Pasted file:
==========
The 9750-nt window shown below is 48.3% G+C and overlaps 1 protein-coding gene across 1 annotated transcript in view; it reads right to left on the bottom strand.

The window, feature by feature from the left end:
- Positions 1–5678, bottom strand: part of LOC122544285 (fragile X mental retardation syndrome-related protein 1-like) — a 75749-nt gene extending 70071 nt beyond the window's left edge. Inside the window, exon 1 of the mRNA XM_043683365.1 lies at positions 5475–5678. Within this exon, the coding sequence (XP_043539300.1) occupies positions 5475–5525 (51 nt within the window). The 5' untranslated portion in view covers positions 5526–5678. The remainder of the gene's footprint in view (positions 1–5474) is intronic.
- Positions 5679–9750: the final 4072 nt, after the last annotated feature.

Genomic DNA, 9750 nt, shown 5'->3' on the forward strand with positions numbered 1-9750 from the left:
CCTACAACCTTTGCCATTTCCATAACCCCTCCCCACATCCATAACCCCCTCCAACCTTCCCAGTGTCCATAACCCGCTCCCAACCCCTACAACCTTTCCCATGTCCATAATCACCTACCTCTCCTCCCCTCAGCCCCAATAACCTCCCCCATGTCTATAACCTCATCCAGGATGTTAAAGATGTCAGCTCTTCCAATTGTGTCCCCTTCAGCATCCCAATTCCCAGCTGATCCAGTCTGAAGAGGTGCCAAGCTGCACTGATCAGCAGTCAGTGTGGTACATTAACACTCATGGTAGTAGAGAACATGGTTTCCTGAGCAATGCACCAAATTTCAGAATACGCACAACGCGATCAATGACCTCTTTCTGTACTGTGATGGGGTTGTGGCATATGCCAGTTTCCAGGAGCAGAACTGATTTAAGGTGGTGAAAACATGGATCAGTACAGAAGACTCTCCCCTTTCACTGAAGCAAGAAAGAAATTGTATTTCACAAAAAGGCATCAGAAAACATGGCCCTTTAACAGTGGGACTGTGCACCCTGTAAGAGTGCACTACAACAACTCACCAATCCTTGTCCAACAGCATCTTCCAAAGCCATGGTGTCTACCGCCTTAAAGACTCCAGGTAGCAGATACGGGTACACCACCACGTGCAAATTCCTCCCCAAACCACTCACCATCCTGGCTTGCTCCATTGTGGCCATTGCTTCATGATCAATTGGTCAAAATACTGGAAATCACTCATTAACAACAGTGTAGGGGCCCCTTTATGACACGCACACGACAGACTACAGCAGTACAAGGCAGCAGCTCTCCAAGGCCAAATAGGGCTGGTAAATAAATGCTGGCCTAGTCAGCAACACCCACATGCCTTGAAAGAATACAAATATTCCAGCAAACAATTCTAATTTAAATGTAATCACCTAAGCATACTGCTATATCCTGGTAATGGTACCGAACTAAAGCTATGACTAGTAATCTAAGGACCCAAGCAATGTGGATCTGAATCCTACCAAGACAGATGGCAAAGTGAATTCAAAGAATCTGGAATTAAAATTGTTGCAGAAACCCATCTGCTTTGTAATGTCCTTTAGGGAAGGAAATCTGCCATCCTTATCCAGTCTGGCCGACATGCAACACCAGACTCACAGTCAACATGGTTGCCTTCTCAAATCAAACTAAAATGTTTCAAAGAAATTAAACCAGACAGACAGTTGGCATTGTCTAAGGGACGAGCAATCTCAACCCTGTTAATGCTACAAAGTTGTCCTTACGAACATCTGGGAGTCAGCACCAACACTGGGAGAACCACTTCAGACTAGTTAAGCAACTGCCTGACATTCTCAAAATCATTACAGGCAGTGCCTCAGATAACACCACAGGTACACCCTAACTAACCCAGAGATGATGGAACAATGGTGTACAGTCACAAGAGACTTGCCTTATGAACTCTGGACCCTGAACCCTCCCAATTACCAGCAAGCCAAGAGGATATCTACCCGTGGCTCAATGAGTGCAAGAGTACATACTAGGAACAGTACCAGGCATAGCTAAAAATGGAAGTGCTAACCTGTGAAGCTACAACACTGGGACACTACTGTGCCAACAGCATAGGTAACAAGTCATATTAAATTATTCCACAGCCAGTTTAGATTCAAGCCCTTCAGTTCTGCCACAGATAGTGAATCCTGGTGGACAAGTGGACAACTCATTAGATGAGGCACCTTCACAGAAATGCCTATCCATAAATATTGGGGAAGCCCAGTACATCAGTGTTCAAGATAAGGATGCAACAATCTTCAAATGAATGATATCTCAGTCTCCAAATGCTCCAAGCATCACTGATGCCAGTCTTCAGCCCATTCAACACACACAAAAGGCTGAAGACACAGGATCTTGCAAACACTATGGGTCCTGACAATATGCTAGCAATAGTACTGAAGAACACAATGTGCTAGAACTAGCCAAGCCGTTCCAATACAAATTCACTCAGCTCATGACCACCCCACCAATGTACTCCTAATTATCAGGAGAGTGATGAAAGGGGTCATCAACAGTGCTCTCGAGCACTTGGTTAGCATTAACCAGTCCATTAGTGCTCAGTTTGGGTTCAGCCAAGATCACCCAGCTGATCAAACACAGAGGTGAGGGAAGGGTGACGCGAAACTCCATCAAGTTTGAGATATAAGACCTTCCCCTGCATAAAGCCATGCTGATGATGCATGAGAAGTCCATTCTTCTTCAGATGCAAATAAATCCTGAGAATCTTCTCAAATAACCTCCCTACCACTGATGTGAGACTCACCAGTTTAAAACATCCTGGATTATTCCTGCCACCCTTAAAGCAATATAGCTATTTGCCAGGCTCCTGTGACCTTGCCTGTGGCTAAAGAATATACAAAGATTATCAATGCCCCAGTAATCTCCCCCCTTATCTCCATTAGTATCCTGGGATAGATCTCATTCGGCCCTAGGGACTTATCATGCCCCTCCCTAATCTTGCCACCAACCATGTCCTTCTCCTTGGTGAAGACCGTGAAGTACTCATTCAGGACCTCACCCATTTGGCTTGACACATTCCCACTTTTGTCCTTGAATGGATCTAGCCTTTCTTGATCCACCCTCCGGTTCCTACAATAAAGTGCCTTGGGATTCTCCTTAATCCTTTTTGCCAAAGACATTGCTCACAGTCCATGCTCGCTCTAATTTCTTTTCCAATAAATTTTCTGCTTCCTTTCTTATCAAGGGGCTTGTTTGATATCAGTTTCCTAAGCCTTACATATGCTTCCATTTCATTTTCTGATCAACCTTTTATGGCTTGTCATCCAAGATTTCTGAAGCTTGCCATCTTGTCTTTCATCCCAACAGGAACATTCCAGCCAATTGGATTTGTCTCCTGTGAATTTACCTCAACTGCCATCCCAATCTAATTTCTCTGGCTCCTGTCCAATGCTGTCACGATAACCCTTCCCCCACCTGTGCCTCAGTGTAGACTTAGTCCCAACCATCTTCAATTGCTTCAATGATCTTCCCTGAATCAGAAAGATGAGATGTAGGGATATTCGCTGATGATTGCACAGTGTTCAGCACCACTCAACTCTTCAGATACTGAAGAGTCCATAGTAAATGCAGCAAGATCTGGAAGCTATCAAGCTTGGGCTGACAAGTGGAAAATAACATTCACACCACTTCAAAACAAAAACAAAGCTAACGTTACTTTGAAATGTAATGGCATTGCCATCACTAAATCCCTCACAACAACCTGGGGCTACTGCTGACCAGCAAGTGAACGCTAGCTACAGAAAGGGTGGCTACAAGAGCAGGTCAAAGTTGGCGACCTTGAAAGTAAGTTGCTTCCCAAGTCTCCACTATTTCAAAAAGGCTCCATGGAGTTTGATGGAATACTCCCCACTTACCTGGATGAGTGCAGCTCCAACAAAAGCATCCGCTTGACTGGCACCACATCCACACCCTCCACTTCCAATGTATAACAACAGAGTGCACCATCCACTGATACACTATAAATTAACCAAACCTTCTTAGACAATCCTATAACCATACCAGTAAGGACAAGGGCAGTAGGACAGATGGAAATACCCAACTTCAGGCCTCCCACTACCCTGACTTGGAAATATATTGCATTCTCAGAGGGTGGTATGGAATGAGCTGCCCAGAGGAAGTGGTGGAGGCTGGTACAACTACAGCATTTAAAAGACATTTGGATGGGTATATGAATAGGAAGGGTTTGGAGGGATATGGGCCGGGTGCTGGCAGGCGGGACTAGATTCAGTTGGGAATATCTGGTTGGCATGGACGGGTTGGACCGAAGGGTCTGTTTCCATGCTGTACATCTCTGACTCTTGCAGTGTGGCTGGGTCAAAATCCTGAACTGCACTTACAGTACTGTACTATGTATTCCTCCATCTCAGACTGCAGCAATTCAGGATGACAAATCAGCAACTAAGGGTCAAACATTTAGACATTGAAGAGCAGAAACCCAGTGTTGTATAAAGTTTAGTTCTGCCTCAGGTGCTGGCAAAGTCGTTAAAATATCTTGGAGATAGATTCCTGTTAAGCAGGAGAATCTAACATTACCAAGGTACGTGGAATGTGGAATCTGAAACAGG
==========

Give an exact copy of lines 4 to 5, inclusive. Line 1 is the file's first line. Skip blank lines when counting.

- Positions 5679–9750: the final 4072 nt, after the last annotated feature.

Genomic DNA, 9750 nt, shown 5'->3' on the forward strand with positions numbered 1-9750 from the left: